Aurizon is working with local communities in regions affected by Cyclone Debbie with all hands on deck to support clean up efforts, deliver much needed supplies, and prepare for the ongoing impacts of rising floodwaters.
In recent days, Aurizon train drivers and other employees from Rockhampton, Stanwell and Callemondah have been lending a hand to a number of communities preparing for the major flooding expected with the peaking of the Fitzroy River floodwaters on Wednesday:
Rockhampton Airport – assisting in erection of a flood proof barrier
Rockhampton Police Citizens Youth Club – help with relocating of important documents, archival material and youth gardening centre
Rockhampton Information Centre – relocation of documents and sandbagging the centre to help protect from flooding
Rockhampton Showground – assisted locals by making approximately 1000 sandbags and loading into cars/vehicles.
Aurizon Vice President Operations Central Queensland, Peter Cowan, based in Rockhampton said there was a long tradition of Aurizon and its employees helping the community during natural disasters.
“While we have mobilised all infrastructure crews for recovery work, train drivers and other employees have capacity at the moment to help with community efforts,” he said.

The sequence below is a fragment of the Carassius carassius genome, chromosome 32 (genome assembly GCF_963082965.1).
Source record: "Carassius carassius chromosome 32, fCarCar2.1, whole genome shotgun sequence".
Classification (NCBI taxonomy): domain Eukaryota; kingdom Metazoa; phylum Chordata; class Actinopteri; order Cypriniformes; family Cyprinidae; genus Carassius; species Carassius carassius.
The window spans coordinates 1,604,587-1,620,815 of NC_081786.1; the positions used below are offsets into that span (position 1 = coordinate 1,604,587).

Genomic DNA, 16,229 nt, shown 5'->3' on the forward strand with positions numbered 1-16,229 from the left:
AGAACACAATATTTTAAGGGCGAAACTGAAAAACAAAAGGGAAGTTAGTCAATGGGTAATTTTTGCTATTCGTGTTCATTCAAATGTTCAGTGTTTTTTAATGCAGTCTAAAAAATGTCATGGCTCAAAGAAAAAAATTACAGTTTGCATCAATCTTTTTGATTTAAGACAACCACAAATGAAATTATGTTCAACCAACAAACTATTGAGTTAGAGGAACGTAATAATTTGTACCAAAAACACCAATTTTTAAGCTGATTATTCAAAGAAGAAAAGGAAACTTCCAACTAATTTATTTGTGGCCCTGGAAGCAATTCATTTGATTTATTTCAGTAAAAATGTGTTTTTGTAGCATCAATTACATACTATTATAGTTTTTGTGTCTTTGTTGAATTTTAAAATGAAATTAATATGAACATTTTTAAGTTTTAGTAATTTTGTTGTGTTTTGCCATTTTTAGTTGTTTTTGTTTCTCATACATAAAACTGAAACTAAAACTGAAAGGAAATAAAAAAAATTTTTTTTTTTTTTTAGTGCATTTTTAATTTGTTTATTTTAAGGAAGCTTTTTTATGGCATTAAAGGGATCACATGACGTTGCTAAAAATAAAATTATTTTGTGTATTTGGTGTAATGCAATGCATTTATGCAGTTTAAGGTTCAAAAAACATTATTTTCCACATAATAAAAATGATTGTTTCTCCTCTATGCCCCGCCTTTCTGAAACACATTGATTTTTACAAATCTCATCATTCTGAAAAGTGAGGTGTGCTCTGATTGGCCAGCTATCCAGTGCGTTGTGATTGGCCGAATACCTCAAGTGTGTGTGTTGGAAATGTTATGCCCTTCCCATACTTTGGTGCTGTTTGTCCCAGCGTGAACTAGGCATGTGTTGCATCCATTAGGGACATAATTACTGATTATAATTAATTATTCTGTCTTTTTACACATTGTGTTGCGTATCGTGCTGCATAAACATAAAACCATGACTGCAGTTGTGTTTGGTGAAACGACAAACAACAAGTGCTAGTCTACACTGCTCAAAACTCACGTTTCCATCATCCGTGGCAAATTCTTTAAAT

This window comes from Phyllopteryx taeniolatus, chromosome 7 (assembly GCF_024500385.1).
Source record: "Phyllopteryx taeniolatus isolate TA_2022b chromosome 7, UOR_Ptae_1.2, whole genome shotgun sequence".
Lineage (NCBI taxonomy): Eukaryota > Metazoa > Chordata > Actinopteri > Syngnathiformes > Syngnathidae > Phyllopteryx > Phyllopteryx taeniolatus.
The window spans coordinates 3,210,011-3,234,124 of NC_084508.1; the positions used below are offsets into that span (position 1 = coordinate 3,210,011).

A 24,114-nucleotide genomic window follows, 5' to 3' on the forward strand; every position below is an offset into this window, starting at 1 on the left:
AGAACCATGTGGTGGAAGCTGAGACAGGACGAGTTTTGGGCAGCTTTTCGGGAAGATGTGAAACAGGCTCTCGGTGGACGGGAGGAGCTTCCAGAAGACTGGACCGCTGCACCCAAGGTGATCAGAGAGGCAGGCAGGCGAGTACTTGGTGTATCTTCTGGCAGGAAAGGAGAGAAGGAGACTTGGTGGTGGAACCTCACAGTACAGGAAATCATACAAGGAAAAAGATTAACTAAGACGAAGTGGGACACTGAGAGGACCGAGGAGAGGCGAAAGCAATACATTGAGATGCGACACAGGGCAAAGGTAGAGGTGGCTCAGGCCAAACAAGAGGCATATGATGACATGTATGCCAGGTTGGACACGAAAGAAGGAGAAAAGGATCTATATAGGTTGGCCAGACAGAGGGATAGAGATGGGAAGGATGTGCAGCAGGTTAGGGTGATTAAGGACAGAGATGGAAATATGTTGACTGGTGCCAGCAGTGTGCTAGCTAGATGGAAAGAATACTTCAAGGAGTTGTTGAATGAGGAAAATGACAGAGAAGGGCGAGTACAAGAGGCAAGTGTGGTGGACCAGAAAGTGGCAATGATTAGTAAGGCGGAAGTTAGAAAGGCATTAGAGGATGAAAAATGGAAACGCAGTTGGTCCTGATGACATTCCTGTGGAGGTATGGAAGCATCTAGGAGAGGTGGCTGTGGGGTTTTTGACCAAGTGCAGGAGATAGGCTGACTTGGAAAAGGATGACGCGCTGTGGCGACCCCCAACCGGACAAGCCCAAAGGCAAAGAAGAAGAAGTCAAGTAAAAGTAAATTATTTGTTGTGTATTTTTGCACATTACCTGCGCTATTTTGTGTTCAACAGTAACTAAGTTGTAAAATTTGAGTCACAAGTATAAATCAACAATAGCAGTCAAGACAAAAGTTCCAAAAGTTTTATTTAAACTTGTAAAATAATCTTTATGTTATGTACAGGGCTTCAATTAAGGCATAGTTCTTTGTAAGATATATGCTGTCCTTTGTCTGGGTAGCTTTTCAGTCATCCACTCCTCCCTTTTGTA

“Aurizon employees live and work in these local communities affected by flooding, and it's important we roll up our sleeves to help with flood preparation and recovery.
“There's an extraordinary amount of community spirit, and when people are faced with these types of events we all pitch in to do what we can to protect property and community assets.”
Aurizon has also pulled out all stops to get freight to their customers, despite the North Coast line still being out of service with floodwaters in Rockhampton and infrastructure damage in the section between Rockhampton and Mackay.
Aurizon has offered retail customers the option to send their freight by road, which has also proved challenging with road closures due to localised flooding.
Key Account Manager for Intermodal, Stuart Dachs said two major retail customers were extremely grateful for Aurizon’s flexibility and effort to ensure groceries were able to get to a community that was very much in need.
“On Saturday 1 April, the small mining community of Collinsville, which is inland from Bowen, was delighted when Aurizon trucks arrived with much needed groceries for the local supermarkets,” said Stuart.
“The town of Collinsville had been cut off for almost four days before the groceries got through. Being able to deliver these much needed supplies was the result of our logistics team in Mackay working closely with our customers on a logistics solution.
“Our whole approach during this time has been to maintain flexibility and be responsive to our customers and the communities we deliver to.”